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Radburn is modeled after the Garden City concept conceived by Ebenezer Howard in early 20th-century England.  The cities of Letchworth and Welwyn were developed to combine the best features of town and country life as an alternative to the continuous sprawl of the industrial city.  The Garden City concept called for the linking of the central city with the garden city by railway while the two separated by open country.  Radburn, and later the Greenbelt towns under the New Deal, were created off these principles.

In combining the best of town and country, Stien and Wright's plan called for homes to face common walkways and parks free of motor traffic.  Furthermore, the automobile traffic was restricted to main roads and short service courts (today's cul-de-sac) that served individual homes.  Each home had a garage, located at the rear of the home along with the kitchen and other service-oriented areas of the home.  The rear of each home faced the service courts. 

Interestingly enough, although Clarence Stein and Henry Wright planned for Radburn as a "city for the motor age," the emphasis was actually not place on the private automobile.  While the plan did acknowledge the fact that the car was becoming a way of life, Radburn sought to integrate both the pedestrian and motor vehicle into a liveable plan, rather than focus completely on the private automobile as the only means of moving about, as most of the later suburbs did.  A network of walking paths linking the homes with parks, schools, and other community amenities was provided.  And where the pedestrian was expected to cross the busy streets, the walking path went either over or under, avoiding conflict with motor traffic.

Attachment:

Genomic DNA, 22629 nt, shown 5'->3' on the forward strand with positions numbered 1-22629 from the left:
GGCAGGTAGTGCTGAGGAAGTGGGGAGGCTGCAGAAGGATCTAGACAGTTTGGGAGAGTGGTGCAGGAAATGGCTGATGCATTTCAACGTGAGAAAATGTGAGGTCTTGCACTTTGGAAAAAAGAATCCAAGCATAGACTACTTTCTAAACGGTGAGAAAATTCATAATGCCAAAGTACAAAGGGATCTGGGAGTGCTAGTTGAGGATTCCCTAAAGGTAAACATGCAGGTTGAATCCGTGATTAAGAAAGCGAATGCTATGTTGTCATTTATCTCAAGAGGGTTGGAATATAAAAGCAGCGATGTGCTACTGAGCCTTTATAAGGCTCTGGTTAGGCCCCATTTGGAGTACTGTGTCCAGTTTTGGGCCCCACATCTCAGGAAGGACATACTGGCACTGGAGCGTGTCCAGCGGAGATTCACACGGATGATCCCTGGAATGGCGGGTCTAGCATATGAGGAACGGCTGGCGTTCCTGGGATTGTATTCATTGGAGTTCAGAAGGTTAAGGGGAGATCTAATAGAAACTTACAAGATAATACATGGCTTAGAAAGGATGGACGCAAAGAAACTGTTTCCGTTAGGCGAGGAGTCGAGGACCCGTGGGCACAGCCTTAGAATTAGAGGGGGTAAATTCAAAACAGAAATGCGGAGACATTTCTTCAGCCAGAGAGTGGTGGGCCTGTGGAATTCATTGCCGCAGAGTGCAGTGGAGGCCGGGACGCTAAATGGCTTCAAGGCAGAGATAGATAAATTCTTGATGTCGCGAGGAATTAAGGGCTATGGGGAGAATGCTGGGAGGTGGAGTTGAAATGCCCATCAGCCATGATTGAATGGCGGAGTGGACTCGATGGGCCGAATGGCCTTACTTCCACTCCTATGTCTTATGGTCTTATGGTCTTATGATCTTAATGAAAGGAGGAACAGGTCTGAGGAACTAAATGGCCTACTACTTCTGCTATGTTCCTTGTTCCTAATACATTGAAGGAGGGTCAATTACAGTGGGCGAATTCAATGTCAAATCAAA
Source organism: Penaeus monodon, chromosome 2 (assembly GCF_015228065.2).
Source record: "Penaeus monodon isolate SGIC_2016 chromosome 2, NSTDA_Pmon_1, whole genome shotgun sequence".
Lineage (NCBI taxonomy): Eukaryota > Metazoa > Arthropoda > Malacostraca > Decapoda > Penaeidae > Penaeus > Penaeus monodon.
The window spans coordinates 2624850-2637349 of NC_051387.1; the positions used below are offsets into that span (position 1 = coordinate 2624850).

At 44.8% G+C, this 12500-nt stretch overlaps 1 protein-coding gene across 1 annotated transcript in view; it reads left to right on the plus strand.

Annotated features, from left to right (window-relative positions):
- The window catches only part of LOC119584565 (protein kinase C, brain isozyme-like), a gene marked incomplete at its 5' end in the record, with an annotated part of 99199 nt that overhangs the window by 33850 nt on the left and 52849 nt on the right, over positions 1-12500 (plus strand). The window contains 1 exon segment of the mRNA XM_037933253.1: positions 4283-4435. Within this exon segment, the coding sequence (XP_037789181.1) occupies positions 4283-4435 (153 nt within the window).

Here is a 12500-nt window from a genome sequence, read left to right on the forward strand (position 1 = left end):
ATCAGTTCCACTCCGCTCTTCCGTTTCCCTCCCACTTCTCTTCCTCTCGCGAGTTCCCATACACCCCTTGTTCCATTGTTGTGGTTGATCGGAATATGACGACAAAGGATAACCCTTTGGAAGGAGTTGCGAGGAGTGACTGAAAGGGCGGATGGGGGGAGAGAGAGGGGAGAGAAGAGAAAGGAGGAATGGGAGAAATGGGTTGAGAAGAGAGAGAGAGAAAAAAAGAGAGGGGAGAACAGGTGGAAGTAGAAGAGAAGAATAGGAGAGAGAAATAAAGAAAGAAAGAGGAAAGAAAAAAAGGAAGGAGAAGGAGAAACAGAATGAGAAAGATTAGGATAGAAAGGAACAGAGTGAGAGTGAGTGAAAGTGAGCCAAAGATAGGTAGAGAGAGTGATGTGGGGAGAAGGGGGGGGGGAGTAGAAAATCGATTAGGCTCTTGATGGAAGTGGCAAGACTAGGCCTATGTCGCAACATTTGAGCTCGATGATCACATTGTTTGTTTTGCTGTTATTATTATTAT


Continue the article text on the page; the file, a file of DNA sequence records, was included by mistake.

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    R A D B U R N       
            F A I R   L A W N ,   N .  J .

Location:  Borough of Fair Lawn in Bergen County, N.J.

Constructed by City Housing Corporation.  City Housing Corp. was established in 1924 to develop Sunnyside Gardens in Queens, N.Y.

Opened for sales in 1928.

First residents take occupancy in 1929.

Construction closed out around 1933 when City Housing Corporation dissolved.

Originally planned for a much larger community extending into adjoining tracts in the Boroughs of Glen Rock and Paramus, the onset of the Depression halted Radburn in its orginal form after completing only three sections in Fair Lawn.

xxx homes planned.

xxx homes constructed.

Official web site for the Community of Radburn.